As the current Rotary International President, John Germ, aptly notes in the introduction to Dochterman’s oral history, “Cliff is an individual who is a role model for individuals who desire to create a better world. As a Rotarian, Scout leader and a dedicated American, he has led by example always putting others above himself. His joyful disposition has brought great success in motivating others to community service. We are all better because we have had the opportunity to serve with him and to know him.”
Cliff Dochterman’s oral history is part of the OHC’s larger Philanthropy collection. We highly encourage all those interested in learning more about the dynamic history of Rotary International to read “Cliff Dochterman: A Rotarian’s Pursuit of Happiness through Service.”
The Moffitt fourth floor terrace will be closed during the week of March 27-31. This includes the fourth floor entrance to Moffitt Library. Please enter on the third floor of Moffitt next week to access all levels.
The terrace will be closed as part of the terrace remodeling project. Construction crews will be jackhammering throughout the week. We anticipate this work to be loud and expect that vibrations could be felt throughout the building. We apologize for any inconvenience this may cause.
The Library will have trial access through April 15 to the complete collection of ebooks on Cairn, an online platform for interdisciplinary journals and books published in France and Belgium. Some representative publishers include Presses Universitaires de France, Presses Universitaires de Vincennes, Presses de Science Po, Le Seuil, Tallandier, La Découverte, Karthala, De Boeck Supérieur, Picard, Kimé, and more.
Cairn.info, created in 2005 by a small group of publishers, offers the most comprehensive collection of journals available online in the French language. The project, supported by the Bibliothèque nationale de France and the Centre national du livre, makes available an increasing number of scholarly journals and now books in the various fields of the humanities and social sciences.
Feedback can be sent to cpotts [at] berkeley.edu.
We wish our Classics community a pleasant Spring Break wherever their travels may take them.
The Art History/Classics Library’s Spring Break hours are as follows:
Saturday, March 25th & Sunday, March 26th: Closed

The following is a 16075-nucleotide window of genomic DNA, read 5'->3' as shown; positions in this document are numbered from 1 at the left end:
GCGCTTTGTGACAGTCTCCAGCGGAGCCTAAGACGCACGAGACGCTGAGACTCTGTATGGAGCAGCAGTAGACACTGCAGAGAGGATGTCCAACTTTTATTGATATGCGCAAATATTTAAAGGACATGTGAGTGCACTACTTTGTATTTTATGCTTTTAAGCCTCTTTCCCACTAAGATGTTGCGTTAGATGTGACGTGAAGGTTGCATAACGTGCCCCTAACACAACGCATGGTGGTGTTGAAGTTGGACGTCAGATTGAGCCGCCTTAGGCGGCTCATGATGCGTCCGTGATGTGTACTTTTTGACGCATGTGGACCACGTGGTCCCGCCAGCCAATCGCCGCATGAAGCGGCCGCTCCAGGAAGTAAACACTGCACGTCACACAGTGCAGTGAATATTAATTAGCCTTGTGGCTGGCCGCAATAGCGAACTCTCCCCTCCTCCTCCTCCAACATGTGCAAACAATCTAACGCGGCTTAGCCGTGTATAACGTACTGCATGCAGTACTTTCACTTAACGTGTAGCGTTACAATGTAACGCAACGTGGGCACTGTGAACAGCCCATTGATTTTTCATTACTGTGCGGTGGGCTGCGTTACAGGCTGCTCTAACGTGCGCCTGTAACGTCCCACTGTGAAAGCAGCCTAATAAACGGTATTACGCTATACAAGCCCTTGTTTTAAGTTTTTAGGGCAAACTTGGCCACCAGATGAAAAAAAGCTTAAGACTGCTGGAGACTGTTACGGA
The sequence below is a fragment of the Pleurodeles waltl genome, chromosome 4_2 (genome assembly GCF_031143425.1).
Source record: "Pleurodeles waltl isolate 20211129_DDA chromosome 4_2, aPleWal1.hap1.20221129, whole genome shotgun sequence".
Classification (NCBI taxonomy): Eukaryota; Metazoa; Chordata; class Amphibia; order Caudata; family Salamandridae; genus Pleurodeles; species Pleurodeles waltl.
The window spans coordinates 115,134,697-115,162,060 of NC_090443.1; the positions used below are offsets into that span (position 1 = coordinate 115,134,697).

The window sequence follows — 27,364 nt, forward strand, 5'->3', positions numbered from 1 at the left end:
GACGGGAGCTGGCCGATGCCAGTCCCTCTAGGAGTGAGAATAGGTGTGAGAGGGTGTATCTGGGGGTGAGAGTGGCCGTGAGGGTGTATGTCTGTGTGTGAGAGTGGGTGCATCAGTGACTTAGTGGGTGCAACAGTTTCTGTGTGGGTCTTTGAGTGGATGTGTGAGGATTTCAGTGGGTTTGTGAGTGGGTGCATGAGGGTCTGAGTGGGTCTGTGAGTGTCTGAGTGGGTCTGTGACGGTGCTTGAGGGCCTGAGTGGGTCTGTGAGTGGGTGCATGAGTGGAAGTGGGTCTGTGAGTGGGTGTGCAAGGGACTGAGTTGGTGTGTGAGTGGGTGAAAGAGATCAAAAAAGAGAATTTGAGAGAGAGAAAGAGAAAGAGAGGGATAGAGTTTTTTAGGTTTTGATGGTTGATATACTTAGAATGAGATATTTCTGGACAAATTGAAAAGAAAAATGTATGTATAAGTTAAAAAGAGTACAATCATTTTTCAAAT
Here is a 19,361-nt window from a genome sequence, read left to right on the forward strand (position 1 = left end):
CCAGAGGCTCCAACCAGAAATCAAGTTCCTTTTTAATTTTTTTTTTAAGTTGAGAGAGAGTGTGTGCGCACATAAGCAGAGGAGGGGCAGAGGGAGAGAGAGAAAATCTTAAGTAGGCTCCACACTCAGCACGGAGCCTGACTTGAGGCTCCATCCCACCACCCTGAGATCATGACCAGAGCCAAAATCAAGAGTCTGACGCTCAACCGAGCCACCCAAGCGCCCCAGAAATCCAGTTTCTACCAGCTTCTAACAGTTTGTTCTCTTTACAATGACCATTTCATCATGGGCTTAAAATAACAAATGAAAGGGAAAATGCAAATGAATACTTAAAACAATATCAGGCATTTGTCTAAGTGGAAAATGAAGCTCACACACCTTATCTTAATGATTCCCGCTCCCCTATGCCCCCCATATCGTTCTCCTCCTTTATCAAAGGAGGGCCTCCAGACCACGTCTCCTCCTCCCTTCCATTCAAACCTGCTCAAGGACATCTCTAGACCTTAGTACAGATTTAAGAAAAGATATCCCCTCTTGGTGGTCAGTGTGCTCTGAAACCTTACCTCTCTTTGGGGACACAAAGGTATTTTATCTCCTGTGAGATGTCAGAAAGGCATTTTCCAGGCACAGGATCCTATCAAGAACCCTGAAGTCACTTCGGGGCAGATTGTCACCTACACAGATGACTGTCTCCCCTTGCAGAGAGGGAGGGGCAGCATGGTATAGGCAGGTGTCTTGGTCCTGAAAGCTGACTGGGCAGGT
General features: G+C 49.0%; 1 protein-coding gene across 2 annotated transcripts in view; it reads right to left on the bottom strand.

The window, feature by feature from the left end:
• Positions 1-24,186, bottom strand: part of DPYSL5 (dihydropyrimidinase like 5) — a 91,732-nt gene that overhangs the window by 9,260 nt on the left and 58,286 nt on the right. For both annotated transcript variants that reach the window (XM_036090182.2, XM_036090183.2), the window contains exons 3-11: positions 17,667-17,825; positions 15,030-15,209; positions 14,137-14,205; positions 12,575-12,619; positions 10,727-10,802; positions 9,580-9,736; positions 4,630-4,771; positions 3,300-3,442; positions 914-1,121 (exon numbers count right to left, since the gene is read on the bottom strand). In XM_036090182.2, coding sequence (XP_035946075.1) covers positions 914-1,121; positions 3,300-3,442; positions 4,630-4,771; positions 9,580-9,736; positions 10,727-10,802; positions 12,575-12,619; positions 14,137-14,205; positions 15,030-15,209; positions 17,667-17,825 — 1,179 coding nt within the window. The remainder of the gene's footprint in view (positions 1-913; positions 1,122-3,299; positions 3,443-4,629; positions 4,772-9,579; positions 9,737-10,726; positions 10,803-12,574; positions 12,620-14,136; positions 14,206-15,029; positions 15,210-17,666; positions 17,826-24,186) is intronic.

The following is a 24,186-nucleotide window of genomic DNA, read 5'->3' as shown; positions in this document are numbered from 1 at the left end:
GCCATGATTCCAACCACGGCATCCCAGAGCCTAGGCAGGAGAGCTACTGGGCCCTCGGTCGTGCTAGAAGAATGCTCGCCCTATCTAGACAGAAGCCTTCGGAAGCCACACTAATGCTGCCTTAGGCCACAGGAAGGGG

Monday, March 27th through Thursday, March 30th : 1-5pm
Friday, March 31st through Sunday, April 2nd: Closed
Regular library hours resume Monday, April 3rd.
Thursday, April 6
180 Doe Library
Zach Bleemer discusses how he used data science — thousands of computer-processed versions of annual registers, directories, and catalogs — to reconstruct a near-complete database of all students, faculty, and courses at four-year universities in California in the first half of the 20th century, including the UC system. Visualizations of this database display the expansion of higher education into rural California communities, the rise and fall of various academic departments and disciplines, and the slow (and still-incomplete) transition towards egalitarian major selection.
Zach will also discuss his recent CSHE Working Paper, in which he uses additional digitized records to analyze the social impact of the early 20th century’s expansion of female high school science teachers and female doctors across rural California communities. He finds that newly-arrived female STEM professionals serve as important role models for young women in these rural communities, causing substantial increases in female college-going. However, these young women are no more likely to study STEM fields or become doctors themselves. He is currently extending these results to estimate ethnicity-based role model effects.
Zach Bleemer is a PhD student in Economics and Research Associate at UC Berkeley’s Center for Studies in Higher Education, where his research examines the educational and occupational decisions of young Americans. He has previously held senior research analyst positions at the Federal Reserve Bank of New York and Mathematica Policy Research, and has published studies of student debt, parental coresidence, and university attendance. He is also currently a Visiting Scholar at the Federal Reserve Bank of San Francisco and a Graduate Intern at the UC Office of the President.
This map from a 2012 report titled Print Management at “Mega-scale”: A Regional Perspective on Print Book Collections in North America indirectly relates to books and journals in the Romance languages but I thought it might be educational to share since so much of our daily cooperative collection building decisions fit into this framework. It visualizes how shared research library collections coincide with the emergence of mega-regions, or geographical regions defined on the basis of economic integration and other forms of interdependence. For those of us who work in the library, it reinforces the role that research libraries like UCB, UCD, UCSC and Stanford play at the national level and how paramount it is for us to continue to strive together for robust and comprehensive regional collections so that we can support the current and future research and teaching needs at one another’s campuses and beyond.
You can find these titles and other recent acquisitions on the Art History and Classics Library’s New Book Shelf.